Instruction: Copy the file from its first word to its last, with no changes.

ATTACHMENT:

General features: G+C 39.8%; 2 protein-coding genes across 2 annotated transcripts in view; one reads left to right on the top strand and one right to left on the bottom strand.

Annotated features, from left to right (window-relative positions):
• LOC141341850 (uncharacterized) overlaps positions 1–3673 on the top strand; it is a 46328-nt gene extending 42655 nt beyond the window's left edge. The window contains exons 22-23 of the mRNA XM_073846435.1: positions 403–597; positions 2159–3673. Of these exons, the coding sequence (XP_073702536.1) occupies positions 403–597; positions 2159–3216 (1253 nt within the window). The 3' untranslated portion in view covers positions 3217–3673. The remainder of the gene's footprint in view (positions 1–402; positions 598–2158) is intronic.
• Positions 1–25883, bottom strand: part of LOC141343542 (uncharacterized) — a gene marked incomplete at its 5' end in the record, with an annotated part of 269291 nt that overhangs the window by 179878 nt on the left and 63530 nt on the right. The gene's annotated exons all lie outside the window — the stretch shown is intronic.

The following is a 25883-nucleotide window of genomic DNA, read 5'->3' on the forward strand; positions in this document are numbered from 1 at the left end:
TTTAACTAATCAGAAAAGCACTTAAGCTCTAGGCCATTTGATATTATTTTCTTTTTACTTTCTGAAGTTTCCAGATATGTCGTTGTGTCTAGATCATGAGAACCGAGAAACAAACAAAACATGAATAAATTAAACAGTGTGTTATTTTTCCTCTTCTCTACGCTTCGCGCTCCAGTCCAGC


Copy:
General features: G+C 39.8%; 2 protein-coding genes across 2 annotated transcripts in view; one reads left to right on the top strand and one right to left on the bottom strand.

Annotated features, from left to right (window-relative positions):
• LOC141341850 (uncharacterized) overlaps positions 1–3673 on the top strand; it is a 46328-nt gene extending 42655 nt beyond the window's left edge. The window contains exons 22-23 of the mRNA XM_073846435.1: positions 403–597; positions 2159–3673. Of these exons, the coding sequence (XP_073702536.1) occupies positions 403–597; positions 2159–3216 (1253 nt within the window). The 3' untranslated portion in view covers positions 3217–3673. The remainder of the gene's footprint in view (positions 1–402; positions 598–2158) is intronic.
• Positions 1–25883, bottom strand: part of LOC141343542 (uncharacterized) — a gene marked incomplete at its 5' end in the record, with an annotated part of 269291 nt that overhangs the window by 179878 nt on the left and 63530 nt on the right. The gene's annotated exons all lie outside the window — the stretch shown is intronic.

The following is a 25883-nucleotide window of genomic DNA, read 5'->3' on the forward strand; positions in this document are numbered from 1 at the left end:
TTTAACTAATCAGAAAAGCACTTAAGCTCTAGGCCATTTGATATTATTTTCTTTTTACTTTCTGAAGTTTCCAGATATGTCGTTGTGTCTAGATCATGAGAACCGAGAAACAAACAAAACATGAATAAATTAAACAGTGTGTTATTTTTCCTCTTCTCTACGCTTCGCGCTCCAGTCCAGC